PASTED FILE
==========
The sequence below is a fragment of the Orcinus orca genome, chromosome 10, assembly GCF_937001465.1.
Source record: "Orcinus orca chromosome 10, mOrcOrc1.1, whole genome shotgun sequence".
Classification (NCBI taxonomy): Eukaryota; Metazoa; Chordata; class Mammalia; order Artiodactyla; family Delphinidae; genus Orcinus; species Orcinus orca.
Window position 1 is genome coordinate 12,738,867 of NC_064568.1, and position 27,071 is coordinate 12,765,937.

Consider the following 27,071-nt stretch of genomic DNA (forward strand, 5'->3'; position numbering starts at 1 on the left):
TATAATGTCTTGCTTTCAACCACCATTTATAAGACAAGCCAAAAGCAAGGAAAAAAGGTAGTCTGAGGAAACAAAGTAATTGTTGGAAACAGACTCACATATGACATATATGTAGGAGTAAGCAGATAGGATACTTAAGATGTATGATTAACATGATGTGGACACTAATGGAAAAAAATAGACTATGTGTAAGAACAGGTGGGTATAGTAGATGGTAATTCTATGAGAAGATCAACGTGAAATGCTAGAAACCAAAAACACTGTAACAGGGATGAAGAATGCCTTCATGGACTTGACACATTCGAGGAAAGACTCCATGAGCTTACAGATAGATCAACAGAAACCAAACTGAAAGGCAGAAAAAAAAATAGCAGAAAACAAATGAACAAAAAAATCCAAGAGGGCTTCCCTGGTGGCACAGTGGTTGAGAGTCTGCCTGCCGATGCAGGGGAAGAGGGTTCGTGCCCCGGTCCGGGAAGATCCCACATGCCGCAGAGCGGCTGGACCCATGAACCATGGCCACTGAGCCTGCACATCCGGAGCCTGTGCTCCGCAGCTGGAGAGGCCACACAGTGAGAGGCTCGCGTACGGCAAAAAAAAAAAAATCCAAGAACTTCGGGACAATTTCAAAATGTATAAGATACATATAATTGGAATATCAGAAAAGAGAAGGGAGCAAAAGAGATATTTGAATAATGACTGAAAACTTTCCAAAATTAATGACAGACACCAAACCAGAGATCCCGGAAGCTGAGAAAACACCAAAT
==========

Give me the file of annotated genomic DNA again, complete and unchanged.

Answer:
The sequence below is a fragment of the Orcinus orca genome, chromosome 10, assembly GCF_937001465.1.
Source record: "Orcinus orca chromosome 10, mOrcOrc1.1, whole genome shotgun sequence".
Classification (NCBI taxonomy): Eukaryota; Metazoa; Chordata; class Mammalia; order Artiodactyla; family Delphinidae; genus Orcinus; species Orcinus orca.
Window position 1 is genome coordinate 12,738,867 of NC_064568.1, and position 27,071 is coordinate 12,765,937.

Consider the following 27,071-nt stretch of genomic DNA (forward strand, 5'->3'; position numbering starts at 1 on the left):
TATAATGTCTTGCTTTCAACCACCATTTATAAGACAAGCCAAAAGCAAGGAAAAAAGGTAGTCTGAGGAAACAAAGTAATTGTTGGAAACAGACTCACATATGACATATATGTAGGAGTAAGCAGATAGGATACTTAAGATGTATGATTAACATGATGTGGACACTAATGGAAAAAAATAGACTATGTGTAAGAACAGGTGGGTATAGTAGATGGTAATTCTATGAGAAGATCAACGTGAAATGCTAGAAACCAAAAACACTGTAACAGGGATGAAGAATGCCTTCATGGACTTGACACATTCGAGGAAAGACTCCATGAGCTTACAGATAGATCAACAGAAACCAAACTGAAAGGCAGAAAAAAAAATAGCAGAAAACAAATGAACAAAAAAATCCAAGAGGGCTTCCCTGGTGGCACAGTGGTTGAGAGTCTGCCTGCCGATGCAGGGGAAGAGGGTTCGTGCCCCGGTCCGGGAAGATCCCACATGCCGCAGAGCGGCTGGACCCATGAACCATGGCCACTGAGCCTGCACATCCGGAGCCTGTGCTCCGCAGCTGGAGAGGCCACACAGTGAGAGGCTCGCGTACGGCAAAAAAAAAAAAATCCAAGAACTTCGGGACAATTTCAAAATGTATAAGATACATATAATTGGAATATCAGAAAAGAGAAGGGAGCAAAAGAGATATTTGAATAATGACTGAAAACTTTCCAAAATTAATGACAGACACCAAACCAGAGATCCCGGAAGCTGAGAAAACACCAAAT